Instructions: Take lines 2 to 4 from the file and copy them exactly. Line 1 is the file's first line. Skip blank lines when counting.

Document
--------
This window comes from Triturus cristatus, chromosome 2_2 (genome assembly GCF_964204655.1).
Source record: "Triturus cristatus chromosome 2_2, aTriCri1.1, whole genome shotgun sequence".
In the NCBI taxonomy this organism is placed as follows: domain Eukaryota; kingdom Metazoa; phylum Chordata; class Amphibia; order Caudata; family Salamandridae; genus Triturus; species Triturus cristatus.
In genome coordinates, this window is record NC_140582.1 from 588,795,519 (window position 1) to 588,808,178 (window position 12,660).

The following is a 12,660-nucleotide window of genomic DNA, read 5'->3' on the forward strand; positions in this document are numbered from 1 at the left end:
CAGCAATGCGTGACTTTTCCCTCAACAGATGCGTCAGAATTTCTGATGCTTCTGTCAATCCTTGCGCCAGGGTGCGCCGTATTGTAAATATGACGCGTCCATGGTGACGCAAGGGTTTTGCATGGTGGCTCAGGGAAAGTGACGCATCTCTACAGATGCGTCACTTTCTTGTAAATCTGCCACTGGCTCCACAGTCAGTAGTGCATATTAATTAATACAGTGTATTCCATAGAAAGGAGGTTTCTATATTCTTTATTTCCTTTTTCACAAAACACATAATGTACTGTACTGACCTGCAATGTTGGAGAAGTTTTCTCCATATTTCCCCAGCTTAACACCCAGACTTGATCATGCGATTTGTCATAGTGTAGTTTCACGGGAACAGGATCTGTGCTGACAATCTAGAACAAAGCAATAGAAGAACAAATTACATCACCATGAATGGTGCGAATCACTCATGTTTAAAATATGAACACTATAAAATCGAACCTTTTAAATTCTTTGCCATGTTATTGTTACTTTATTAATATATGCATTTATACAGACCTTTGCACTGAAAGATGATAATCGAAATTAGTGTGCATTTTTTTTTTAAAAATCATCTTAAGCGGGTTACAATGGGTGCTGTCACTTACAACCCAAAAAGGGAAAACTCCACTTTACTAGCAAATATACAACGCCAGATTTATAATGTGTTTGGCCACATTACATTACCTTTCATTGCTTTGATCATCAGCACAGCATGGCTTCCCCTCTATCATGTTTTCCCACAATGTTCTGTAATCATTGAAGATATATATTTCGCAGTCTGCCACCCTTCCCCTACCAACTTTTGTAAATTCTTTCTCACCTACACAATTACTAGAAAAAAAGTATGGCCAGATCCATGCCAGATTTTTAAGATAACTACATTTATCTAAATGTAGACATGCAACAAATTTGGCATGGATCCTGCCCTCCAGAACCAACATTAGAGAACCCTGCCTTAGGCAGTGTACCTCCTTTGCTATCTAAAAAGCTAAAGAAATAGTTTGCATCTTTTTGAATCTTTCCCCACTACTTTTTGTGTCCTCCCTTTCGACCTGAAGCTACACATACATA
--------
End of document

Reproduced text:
Source record: "Triturus cristatus chromosome 2_2, aTriCri1.1, whole genome shotgun sequence".
In the NCBI taxonomy this organism is placed as follows: domain Eukaryota; kingdom Metazoa; phylum Chordata; class Amphibia; order Caudata; family Salamandridae; genus Triturus; species Triturus cristatus.
In genome coordinates, this window is record NC_140582.1 from 588,795,519 (window position 1) to 588,808,178 (window position 12,660).